Ever since the post-pandemic boom in the US stock market came to an abrupt end in late 2021, it's been an arduous slog for many companies to try and regain some of the ground lost during the slow grind lower of 2022. The start of this new year seemed to offer an olive branch to the battered stock market as major indices gained over 10% in January 2023 alone. However, by the end of July, the wheels had already begun to come off the recovery.
Since then, the country's two biggest indices — the S&P 500 and Nasdaq 100 — have both lost close to 10%, dropping from $4,576 and $15,826 to $4,193 and $14,409, respectively, in the space of just three months. But movements this week would seem to suggest there could be light at the end of the tunnel for tortured stock market investors.
The release of the latest Consumer Confidence numbers saw the S&P 500 rise 0.7% on 31 October, while the Nasdaq managed to move up 0.5%. These gains were then built upon further the next day as the Fed's decision to hold rates steady saw respective jumps of 1.1% and 1.6% for these major indices. The gains might not look like much on the face of it, but they're a sign that equity prices are responding positively to key economic data despite the ongoing (and worsening) geopolitical instability. As the world begins to interpret the Fed's latest decision and post-meeting comments, traders and investors everywhere are wondering what the implications for the stock market will be up to the end of this year and beyond.
Positive data releases surprise market
With the increasing geopolitical instability that has now spread to the Middle East, persistent inflation, and higher costs of borrowing, many would expect key economic indicators to be suffering. However, in the US, at least, the muted impact of these multiple factors has left analysts scratching their heads. While the recent Consumer Confidence figures released this week by the Conference Board were indeed down from a month ago, the decline to 102.6 from 103 in September was much less than the full three-point decline predicted by a Reuters poll of economists.
Meanwhile, the US job market appears completely unfazed by the pervasive uncertainty as it continues to defy all the odds. After adding 336,000 jobs in September, unemployment remains steady at a very healthy 3.8%. The US Labor Department's Job Openings and Labor Turnover Survey (JOLTS) also showed layoffs dropping to a nine-month low, while job openings — a key yardstick of labour demand — were up 56,000 to 9.553 million on the last day of September. Overall, the survey reported that there were 1.5 open jobs for every unemployed person in the US, which is a stark contrast to the pre-pandemic average of 1.2.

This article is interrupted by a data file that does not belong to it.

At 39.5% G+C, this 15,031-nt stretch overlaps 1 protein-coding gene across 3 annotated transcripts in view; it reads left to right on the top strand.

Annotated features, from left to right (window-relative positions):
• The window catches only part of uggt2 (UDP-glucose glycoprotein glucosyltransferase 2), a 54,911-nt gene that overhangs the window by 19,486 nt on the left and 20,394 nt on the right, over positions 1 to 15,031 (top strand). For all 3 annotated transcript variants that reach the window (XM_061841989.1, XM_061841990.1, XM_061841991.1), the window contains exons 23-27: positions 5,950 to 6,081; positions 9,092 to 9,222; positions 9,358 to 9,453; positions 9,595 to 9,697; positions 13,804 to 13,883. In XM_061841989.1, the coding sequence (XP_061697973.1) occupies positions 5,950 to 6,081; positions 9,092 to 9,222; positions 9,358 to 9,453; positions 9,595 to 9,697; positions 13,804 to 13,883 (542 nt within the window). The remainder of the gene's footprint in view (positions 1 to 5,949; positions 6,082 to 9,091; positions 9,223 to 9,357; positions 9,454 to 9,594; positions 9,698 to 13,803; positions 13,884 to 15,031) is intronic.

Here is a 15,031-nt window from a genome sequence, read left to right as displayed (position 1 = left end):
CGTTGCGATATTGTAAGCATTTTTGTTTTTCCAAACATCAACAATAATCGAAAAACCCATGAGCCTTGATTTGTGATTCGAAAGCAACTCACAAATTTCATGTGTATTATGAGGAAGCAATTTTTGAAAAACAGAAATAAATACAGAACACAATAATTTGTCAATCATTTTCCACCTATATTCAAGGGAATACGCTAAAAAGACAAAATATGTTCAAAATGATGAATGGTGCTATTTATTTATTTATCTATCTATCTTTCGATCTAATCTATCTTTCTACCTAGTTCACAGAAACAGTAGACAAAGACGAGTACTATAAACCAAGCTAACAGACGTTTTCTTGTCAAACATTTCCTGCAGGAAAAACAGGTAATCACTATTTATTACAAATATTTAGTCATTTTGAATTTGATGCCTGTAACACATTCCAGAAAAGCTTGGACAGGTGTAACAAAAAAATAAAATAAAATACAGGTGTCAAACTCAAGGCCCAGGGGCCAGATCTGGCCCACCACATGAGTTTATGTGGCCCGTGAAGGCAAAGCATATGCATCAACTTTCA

While it's not entirely clear why the labour market is performing so well at present, there's no doubt that this is a positive factor for equities that could lead to sustained growth in the near-to-medium term.
Fed feeds confidence in risk assets
In a move welcomed by investors, the US Federal Reserve decided to hold rates steady for a second consecutive month at its meeting on 1 November, similarly opting to maintain the federal funds target rate at 5.25% to 5.5%. This has been interpreted by many to mean that the US regulator is finally finished with its rate hike cycle, which is why the stock market responded so favourably to the news.
However, as is always the case with these FOMC meetings, it's the closing press commentary where we can find some of the biggest pearls of wisdom. In his post-meeting comments, for instance, Powell upgraded his assessment of the economy, saying that "economic activity expanded at a strong pace in the third quarter" compared to the "solid pace" he referred to back in September.
Ironically, it appears that the Fed policymakers think that it is precisely the strong labour market and higher-than-expected GDP growth that is keeping inflation high, with Powell stating that "we will need to see some slower growth and some softening in the labour market to fully restore price stability". Despite the latest hold on interest rates, policymakers don't seem worried about making further rate hikes if needed, even if they elect to keep rates steady for a third time in December. This all but amounts to a tacit commitment by the central bank to a more dovish policy, which is good news for stock market investors. Once the market accepts that the rate-raising cycle is truly over, money will begin to flow freely back into risk assets.
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